With an operational range of over 100 km, a BVRAAM Meteor missile can travel at a speed of over Mach 4, which is over four times the speed of sound. The missile can accelerate mid-way, leaving very little chances of the target to escape. In fact, it has a no-escape zone of over 60 km which is known to be the largest among air-to-air missiles. 

Meteor is capable of engaging targets ranging from agile jets and UAVs (Unmanned Aerial Vehicles) to cruise missiles, simultaneously and autonomously in any given weather. 

More features that make Meteor capable include its two-way data link ability, active radar seeker, and the solid-fueled Ramjet motor. The two-way data link allows the pilot to target and re-target the missile even after it has been launched. The active radar seeker enhances the missile’s tracking ability, and the ramjet propulsion system gives Meteor its high-speed performance and the energy to defeat fast, moving targets at long range.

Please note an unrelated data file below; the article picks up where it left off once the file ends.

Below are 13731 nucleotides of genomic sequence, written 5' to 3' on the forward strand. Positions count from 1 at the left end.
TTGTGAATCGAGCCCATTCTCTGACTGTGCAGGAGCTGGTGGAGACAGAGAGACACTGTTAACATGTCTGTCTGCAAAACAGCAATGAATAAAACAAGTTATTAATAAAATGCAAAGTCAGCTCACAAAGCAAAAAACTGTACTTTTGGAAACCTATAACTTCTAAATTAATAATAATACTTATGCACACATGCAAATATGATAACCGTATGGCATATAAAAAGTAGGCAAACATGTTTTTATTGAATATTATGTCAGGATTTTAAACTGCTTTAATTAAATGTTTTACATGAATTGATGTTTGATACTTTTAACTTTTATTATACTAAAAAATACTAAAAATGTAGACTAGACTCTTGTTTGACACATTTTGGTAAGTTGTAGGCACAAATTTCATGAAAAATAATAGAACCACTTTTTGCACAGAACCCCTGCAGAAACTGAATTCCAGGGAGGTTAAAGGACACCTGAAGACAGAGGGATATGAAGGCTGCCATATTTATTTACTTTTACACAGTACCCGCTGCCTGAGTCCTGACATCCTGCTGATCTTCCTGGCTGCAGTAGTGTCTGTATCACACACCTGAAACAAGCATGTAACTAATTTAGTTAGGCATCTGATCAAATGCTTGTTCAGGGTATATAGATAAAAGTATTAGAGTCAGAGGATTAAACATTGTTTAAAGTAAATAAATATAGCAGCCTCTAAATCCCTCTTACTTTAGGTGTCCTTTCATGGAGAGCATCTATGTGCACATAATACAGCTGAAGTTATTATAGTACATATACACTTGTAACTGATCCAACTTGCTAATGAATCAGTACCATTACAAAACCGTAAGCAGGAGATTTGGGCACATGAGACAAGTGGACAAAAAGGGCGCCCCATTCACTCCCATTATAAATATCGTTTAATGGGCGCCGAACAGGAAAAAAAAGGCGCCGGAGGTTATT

Meteor is an “all-up-around” weapon and is not only lethal, fast, and ...

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The Gripen E-series is for customers who face more pronounced threats or have wider territories to secure. With an ability to constantly evolve, Gripen E is built to keep up with all sort of challenges that a future battle scenario may throw at a pilot. But what exactly helps Gripen deal with the most advanced threats?

Face high-threat environment head-on

Contested airspaces, integrated air defence systems, these are modern battlefield environments that call for the most modern fighter systems. Gripen E/F carries a variety of both active and passive measures to disrupt enemy efforts and protect itself and other friendly units. The new Electronic Warfare (EW) system allows disruption of the enemy’s ability to function effectively. Its goal is to either assist in the destruction of enemy assets or confuse them altogether. Designed to handle the new age signal environment, this EW system, with its  ultra wide band digital receivers, advanced signal processing and extensive processing capacity, can distinguish the real threat signals from others.